Regarding the recurrence of gingival PVL, Villa et al. [5] hypothesized that it was correlated not only to clinical features, but also to a possible incomplete excision of pathological tissue, at the level of crevicular epithelium, which therefore was able to repopulate the biopsied area, leading to the progression of residual pathological cells, rather than to a real recurrence. There are only two studies describing the tongue as the most affected site of PVL malignant transformation [12][13].
    The percentage of patients with malignant transformation of PVL, in the selected studies, varied from 2.5% to 100%, with a mean value of 45.8% (320 out of 699 subjects), and a mean follow-up of 7.2 years.
    Women have a significantly higher risk of developing cancer from a previous PVL than men (OR 0.57, 95% CI 0.35–0.93), even considering the higher incidence of PVL in females. Only Borgna et al. [14] found a slight opposite prevalence between men and women (12:11) among PVL-related cancer patients.
    A statistically higher risk of PVL transformation to OSCC rather than OVC was found, with articles by Favia et al. [15] and Upadhyaya et al. [16] being the only exceptions.
    It was also found that females not only have a higher incidence of PVL with an increased risk of its malignant transformation, but they also have a statistically higher risk of PVL progression to OSCC than males.
    On the other hand, the occurrence of a verrucous carcinoma seems to be more likely in men, although with no statistical significance; thus, males, in addition to being less affected by both PVL and its malignant transformation, seem to be more frequently involved by OVC rather than OSCC, which has a much lower aggressiveness than OSCC [17], although further investigation is needed to verify this datum.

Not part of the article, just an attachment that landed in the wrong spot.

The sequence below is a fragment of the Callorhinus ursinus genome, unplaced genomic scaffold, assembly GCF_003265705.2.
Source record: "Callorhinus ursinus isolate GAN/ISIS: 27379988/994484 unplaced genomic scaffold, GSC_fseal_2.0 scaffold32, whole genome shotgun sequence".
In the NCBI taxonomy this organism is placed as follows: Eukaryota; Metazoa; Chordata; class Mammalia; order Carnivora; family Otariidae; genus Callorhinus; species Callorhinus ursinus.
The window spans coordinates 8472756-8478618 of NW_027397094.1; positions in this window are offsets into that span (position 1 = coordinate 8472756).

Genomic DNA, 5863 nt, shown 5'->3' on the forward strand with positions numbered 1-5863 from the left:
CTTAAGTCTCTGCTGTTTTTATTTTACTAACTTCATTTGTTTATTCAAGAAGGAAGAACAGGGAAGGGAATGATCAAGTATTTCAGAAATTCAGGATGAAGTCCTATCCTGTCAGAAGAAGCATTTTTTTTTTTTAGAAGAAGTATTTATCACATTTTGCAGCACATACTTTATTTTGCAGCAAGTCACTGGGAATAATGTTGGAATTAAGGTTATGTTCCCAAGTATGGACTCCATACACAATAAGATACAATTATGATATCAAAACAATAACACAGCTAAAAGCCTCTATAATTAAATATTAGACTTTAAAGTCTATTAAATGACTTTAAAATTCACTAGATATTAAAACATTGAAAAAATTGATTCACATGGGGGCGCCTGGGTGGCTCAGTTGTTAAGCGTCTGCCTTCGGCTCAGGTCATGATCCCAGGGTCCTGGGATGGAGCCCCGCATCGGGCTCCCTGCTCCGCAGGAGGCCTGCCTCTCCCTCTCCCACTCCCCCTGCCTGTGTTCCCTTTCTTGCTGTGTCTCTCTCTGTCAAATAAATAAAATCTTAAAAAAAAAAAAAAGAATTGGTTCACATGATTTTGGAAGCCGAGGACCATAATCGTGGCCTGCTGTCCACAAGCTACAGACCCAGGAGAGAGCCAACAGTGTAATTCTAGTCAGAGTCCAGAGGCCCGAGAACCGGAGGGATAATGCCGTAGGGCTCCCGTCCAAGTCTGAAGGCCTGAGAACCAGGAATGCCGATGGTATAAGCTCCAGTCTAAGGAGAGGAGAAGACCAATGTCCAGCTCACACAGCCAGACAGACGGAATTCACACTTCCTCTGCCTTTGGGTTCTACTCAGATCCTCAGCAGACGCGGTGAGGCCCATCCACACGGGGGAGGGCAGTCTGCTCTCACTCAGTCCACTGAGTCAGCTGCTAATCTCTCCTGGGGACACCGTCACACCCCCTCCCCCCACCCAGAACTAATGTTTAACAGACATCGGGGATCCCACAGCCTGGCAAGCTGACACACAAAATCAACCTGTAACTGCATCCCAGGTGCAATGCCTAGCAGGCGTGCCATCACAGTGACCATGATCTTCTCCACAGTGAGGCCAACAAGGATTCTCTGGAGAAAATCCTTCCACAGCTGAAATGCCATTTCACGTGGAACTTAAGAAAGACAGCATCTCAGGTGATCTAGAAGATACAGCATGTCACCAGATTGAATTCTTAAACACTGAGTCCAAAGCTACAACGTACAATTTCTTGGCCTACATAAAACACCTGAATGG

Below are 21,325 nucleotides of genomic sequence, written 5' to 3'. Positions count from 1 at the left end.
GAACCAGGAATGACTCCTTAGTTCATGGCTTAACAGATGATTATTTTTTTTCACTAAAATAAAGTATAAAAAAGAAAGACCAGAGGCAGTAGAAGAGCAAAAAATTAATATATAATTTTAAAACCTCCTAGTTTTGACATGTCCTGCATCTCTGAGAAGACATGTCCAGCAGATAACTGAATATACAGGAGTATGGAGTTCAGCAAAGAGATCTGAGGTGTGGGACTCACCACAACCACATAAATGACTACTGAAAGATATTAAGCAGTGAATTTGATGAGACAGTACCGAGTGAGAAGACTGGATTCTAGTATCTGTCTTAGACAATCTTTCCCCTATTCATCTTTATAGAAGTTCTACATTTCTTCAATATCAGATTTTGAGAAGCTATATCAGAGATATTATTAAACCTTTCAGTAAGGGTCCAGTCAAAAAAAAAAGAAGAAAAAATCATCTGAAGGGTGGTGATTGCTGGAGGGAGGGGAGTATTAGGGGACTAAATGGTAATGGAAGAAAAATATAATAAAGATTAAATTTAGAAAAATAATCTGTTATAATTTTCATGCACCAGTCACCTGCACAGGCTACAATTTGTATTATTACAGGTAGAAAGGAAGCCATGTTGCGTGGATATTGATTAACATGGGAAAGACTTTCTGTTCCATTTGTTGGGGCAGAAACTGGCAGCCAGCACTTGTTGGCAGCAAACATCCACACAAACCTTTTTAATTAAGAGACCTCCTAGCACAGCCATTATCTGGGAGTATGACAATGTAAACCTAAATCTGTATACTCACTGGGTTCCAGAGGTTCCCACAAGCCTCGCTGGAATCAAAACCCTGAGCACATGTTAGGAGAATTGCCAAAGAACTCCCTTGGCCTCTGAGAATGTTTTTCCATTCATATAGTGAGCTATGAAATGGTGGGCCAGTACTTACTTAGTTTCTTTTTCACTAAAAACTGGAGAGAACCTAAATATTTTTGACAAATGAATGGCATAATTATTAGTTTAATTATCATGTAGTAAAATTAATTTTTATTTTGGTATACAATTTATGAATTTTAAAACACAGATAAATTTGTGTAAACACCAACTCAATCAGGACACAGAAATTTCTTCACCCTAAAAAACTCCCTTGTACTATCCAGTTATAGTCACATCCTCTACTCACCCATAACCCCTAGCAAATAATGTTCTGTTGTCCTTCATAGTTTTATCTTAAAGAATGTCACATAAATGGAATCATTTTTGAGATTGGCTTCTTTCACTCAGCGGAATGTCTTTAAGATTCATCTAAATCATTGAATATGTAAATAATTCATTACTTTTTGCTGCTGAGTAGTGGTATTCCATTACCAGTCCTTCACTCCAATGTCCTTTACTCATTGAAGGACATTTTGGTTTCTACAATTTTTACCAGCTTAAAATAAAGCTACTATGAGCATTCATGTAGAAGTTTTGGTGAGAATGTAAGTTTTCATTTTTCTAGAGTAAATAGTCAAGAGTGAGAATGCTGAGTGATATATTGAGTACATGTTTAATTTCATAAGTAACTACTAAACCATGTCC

It is worthy of note that patients with PVL who develop an oral cancer, in 46.5% of cases develop at least one second tumor in a different intraoral site. In this regard, Bagan et al. [18] published a retrospective comparative study between a group of 33 patients with two or more PVL-related OSCC and a group with 48 no-cancer PVL patients, and found that clinical factors associated with the possibility of belonging to group 1 were a longer follow-up and a greater number of PVL-affected oral sites. Furthermore, the time interval between the diagnosis of each carcinoma and the next was, each time, shorter, and the most involved anatomical site by the first four carcinomas was gingiva, while buccal mucosa or the tongue were more frequently involved by the fifth new carcinoma [18].